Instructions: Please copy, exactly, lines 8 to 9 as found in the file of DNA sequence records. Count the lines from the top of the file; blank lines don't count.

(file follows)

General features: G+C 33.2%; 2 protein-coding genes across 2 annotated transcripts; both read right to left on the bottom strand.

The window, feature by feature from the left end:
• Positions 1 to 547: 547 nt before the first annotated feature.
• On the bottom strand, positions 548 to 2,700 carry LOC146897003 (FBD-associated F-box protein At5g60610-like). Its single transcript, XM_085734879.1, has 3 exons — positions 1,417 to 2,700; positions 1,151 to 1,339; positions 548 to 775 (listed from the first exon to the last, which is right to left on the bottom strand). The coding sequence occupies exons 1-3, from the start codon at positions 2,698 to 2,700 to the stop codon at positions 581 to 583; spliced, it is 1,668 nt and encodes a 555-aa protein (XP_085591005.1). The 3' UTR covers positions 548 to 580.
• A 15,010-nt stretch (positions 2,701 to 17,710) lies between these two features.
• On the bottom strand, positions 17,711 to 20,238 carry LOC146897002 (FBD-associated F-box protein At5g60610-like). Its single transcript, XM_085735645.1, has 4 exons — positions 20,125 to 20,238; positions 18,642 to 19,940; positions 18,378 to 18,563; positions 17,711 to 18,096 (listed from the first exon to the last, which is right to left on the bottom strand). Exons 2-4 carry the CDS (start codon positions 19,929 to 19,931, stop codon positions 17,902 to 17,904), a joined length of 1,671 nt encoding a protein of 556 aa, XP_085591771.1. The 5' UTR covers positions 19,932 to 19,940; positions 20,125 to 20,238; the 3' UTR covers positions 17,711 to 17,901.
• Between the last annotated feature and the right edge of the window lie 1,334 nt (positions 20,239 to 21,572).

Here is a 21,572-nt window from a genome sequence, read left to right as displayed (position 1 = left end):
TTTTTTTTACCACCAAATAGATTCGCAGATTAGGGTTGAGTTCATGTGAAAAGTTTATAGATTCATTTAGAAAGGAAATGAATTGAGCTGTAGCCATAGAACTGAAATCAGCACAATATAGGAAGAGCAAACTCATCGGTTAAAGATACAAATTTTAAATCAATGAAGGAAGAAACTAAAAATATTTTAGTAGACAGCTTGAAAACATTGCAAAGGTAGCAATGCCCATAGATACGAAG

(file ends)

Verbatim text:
Here is a 21,572-nt window from a genome sequence, read left to right as displayed (position 1 = left end):
TTTTTTTTACCACCAAATAGATTCGCAGATTAGGGTTGAGTTCATGTGAAAAGTTTATAGATTCATTTAGAAAGGAAATGAATTGAGCTGTAGCCATAGAACTGAAATCAGCACAATATAGGAAGAGCAAACTCATCGGTTAAAGATACAAATTTTAAATCAATGAAGGAAGAAACTAAAAATATTTTAGTAGACAGCTTGAAAACATTGCAAAGGTAGCAATGCCCATAGATACGAAG